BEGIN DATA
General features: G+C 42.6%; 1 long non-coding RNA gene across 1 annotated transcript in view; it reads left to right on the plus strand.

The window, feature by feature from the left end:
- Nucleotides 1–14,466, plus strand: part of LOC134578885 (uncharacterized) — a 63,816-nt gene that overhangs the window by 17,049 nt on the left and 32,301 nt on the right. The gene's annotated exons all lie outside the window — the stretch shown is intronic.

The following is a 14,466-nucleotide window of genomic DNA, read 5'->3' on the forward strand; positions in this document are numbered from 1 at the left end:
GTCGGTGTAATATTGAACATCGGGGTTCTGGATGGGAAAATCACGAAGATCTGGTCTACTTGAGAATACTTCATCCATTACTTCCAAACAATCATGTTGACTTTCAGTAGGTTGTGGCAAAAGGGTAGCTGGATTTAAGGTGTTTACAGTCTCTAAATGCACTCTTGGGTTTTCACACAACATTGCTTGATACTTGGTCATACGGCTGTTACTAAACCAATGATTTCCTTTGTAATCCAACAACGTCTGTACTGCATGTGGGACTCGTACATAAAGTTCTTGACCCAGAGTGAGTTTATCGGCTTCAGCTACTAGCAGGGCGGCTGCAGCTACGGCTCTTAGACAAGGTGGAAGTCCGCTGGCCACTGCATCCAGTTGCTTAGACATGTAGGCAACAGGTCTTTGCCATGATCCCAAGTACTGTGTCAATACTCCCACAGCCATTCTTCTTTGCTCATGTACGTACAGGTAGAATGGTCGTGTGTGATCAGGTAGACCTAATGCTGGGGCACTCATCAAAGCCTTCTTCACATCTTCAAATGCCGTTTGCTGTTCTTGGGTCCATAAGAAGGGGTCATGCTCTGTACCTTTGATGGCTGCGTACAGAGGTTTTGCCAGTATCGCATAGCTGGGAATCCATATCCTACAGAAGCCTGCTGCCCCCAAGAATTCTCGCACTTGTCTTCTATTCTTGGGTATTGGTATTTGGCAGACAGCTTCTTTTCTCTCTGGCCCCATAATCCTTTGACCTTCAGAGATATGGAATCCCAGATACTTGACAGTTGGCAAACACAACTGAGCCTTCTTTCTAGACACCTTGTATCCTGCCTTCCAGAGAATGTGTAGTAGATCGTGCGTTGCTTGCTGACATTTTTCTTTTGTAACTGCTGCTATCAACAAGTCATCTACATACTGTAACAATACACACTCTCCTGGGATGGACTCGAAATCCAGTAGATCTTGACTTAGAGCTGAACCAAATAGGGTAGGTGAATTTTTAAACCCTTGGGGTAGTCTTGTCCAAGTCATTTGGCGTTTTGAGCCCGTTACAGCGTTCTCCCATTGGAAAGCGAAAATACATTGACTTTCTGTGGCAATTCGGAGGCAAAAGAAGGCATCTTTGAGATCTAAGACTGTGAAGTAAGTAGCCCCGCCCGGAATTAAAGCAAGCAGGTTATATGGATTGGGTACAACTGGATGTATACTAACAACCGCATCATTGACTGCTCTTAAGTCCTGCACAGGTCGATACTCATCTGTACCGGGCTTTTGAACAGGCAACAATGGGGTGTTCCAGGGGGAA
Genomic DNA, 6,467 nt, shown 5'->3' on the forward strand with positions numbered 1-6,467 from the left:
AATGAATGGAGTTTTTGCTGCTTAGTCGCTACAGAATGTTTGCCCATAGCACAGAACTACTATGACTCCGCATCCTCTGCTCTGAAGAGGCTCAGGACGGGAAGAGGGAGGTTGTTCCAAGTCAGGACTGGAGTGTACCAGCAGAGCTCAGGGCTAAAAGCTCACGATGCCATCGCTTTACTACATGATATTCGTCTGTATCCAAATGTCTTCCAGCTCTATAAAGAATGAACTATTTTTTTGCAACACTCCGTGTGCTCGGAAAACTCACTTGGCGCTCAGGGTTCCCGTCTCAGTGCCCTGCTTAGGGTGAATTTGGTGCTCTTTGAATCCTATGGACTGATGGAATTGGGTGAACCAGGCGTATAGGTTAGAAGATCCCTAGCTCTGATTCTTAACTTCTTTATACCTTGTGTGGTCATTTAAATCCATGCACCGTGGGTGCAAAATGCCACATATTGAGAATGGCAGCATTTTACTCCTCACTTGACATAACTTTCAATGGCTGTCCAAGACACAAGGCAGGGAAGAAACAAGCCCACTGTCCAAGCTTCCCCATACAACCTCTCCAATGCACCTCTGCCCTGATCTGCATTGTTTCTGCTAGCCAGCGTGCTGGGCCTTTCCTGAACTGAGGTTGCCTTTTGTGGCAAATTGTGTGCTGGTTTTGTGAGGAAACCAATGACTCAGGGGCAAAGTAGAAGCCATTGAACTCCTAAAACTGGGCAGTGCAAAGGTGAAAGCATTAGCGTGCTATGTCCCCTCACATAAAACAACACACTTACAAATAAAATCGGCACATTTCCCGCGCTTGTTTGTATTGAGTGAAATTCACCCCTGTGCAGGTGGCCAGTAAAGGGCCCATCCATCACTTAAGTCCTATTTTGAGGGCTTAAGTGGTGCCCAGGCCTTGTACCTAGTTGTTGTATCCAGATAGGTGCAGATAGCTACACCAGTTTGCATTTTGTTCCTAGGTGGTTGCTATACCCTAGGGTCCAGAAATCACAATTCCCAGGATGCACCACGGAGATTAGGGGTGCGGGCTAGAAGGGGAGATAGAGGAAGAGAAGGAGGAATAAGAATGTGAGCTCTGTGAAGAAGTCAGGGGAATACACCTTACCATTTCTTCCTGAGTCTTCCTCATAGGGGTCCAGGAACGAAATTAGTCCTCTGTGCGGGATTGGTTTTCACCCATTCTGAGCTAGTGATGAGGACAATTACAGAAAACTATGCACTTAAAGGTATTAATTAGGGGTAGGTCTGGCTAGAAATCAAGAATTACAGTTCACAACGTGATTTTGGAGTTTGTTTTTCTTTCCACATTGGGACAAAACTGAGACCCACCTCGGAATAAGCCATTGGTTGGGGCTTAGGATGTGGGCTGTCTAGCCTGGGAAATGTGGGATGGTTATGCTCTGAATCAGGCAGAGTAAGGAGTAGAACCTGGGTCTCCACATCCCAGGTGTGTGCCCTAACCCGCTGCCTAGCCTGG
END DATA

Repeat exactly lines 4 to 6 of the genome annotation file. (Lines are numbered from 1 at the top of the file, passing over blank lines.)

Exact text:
The following is a 14,466-nucleotide window of genomic DNA, read 5'->3' on the forward strand; positions in this document are numbered from 1 at the left end:
GTCGGTGTAATATTGAACATCGGGGTTCTGGATGGGAAAATCACGAAGATCTGGTCTACTTGAGAATACTTCATCCATTACTTCCAAACAATCATGTTGACTTTCAGTAGGTTGTGGCAAAAGGGTAGCTGGATTTAAGGTGTTTACAGTCTCTAAATGCACTCTTGGGTTTTCACACAACATTGCTTGATACTTGGTCATACGGCTGTTACTAAACCAATGATTTCCTTTGTAATCCAACAACGTCTGTACTGCATGTGGGACTCGTACATAAAGTTCTTGACCCAGAGTGAGTTTATCGGCTTCAGCTACTAGCAGGGCGGCTGCAGCTACGGCTCTTAGACAAGGTGGAAGTCCGCTGGCCACTGCATCCAGTTGCTTAGACATGTAGGCAACAGGTCTTTGCCATGATCCCAAGTACTGTGTCAATACTCCCACAGCCATTCTTCTTTGCTCATGTACGTACAGGTAGAATGGTCGTGTGTGATCAGGTAGACCTAATGCTGGGGCACTCATCAAAGCCTTCTTCACATCTTCAAATGCCGTTTGCTGTTCTTGGGTCCATAAGAAGGGGTCATGCTCTGTACCTTTGATGGCTGCGTACAGAGGTTTTGCCAGTATCGCATAGCTGGGAATCCATATCCTACAGAAGCCTGCTGCCCCCAAGAATTCTCGCACTTGTCTTCTATTCTTGGGTATTGGTATTTGGCAGACAGCTTCTTTTCTCTCTGGCCCCATAATCCTTTGACCTTCAGAGATATGGAATCCCAGATACTTGACAGTTGGCAAACACAACTGAGCCTTCTTTCTAGACACCTTGTATCCTGCCTTCCAGAGAATGTGTAGTAGATCGTGCGTTGCTTGCTGACATTTTTCTTTTGTAACTGCTGCTATCAACAAGTCATCTACATACTGTAACAATACACACTCTCCTGGGATGGACTCGAAATCCAGTAGATCTTGACTTAGAGCTGAACCAAATAGGGTAGGTGAATTTTTAAACCCTTGGGGTAGTCTTGTCCAAGTCATTTGGCGTTTTGAGCCCGTTACAGCGTTCTCCCATTGGAAAGCGAAAATACATTGACTTTCTGTGGCAATTCGGAGGCAAAAGAAGGCATCTTTGAGATCTAAGACTGTGAAGTAAGTAGCCCCGCCCGGAATTAAAGCAAGCAGGTTATATGGATTGGGTACAACTGGATGTATACTAACAACCGCATCATTGACTGCTCTTAAGTCCTGCACAGGTCGATACTCATCTGTACCGGGCTTTTGAACAGGCAACAATGGGGTGTTCCAGGGGGAA
Genomic DNA, 6,467 nt, shown 5'->3' on the forward strand with positions numbered 1-6,467 from the left: